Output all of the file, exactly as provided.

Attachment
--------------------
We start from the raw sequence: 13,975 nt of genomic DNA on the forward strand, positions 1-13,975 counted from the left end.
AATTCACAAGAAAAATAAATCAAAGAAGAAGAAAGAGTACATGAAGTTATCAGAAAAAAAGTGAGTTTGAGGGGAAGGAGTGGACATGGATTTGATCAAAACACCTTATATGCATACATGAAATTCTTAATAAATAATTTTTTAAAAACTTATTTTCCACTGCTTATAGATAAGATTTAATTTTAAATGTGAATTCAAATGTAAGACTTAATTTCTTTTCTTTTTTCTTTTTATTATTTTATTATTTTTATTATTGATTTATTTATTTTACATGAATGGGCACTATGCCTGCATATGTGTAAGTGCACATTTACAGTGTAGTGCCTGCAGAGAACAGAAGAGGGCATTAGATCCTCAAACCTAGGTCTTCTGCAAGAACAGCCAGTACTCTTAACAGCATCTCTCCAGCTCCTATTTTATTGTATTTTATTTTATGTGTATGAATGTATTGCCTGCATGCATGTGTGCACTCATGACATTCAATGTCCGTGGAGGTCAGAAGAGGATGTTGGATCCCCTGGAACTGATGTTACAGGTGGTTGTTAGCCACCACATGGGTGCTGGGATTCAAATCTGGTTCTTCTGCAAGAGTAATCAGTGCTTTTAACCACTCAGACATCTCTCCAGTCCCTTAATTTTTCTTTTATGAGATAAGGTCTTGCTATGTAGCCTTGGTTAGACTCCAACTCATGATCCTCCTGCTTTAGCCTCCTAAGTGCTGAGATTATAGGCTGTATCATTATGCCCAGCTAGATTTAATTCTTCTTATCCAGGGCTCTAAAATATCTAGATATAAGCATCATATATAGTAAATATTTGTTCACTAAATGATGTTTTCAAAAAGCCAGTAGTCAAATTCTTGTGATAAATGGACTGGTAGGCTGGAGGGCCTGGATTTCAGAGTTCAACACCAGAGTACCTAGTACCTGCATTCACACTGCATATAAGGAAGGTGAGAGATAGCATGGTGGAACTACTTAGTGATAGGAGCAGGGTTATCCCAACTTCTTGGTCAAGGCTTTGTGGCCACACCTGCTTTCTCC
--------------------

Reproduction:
We start from the raw sequence: 13,975 nt of genomic DNA on the forward strand, positions 1-13,975 counted from the left end.
AATTCACAAGAAAAATAAATCAAAGAAGAAGAAAGAGTACATGAAGTTATCAGAAAAAAAGTGAGTTTGAGGGGAAGGAGTGGACATGGATTTGATCAAAACACCTTATATGCATACATGAAATTCTTAATAAATAATTTTTTAAAAACTTATTTTCCACTGCTTATAGATAAGATTTAATTTTAAATGTGAATTCAAATGTAAGACTTAATTTCTTTTCTTTTTTCTTTTTATTATTTTATTATTTTTATTATTGATTTATTTATTTTACATGAATGGGCACTATGCCTGCATATGTGTAAGTGCACATTTACAGTGTAGTGCCTGCAGAGAACAGAAGAGGGCATTAGATCCTCAAACCTAGGTCTTCTGCAAGAACAGCCAGTACTCTTAACAGCATCTCTCCAGCTCCTATTTTATTGTATTTTATTTTATGTGTATGAATGTATTGCCTGCATGCATGTGTGCACTCATGACATTCAATGTCCGTGGAGGTCAGAAGAGGATGTTGGATCCCCTGGAACTGATGTTACAGGTGGTTGTTAGCCACCACATGGGTGCTGGGATTCAAATCTGGTTCTTCTGCAAGAGTAATCAGTGCTTTTAACCACTCAGACATCTCTCCAGTCCCTTAATTTTTCTTTTATGAGATAAGGTCTTGCTATGTAGCCTTGGTTAGACTCCAACTCATGATCCTCCTGCTTTAGCCTCCTAAGTGCTGAGATTATAGGCTGTATCATTATGCCCAGCTAGATTTAATTCTTCTTATCCAGGGCTCTAAAATATCTAGATATAAGCATCATATATAGTAAATATTTGTTCACTAAATGATGTTTTCAAAAAGCCAGTAGTCAAATTCTTGTGATAAATGGACTGGTAGGCTGGAGGGCCTGGATTTCAGAGTTCAACACCAGAGTACCTAGTACCTGCATTCACACTGCATATAAGGAAGGTGAGAGATAGCATGGTGGAACTACTTAGTGATAGGAGCAGGGTTATCCCAACTTCTTGGTCAAGGCTTTGTGGCCACACCTGCTTTCTCC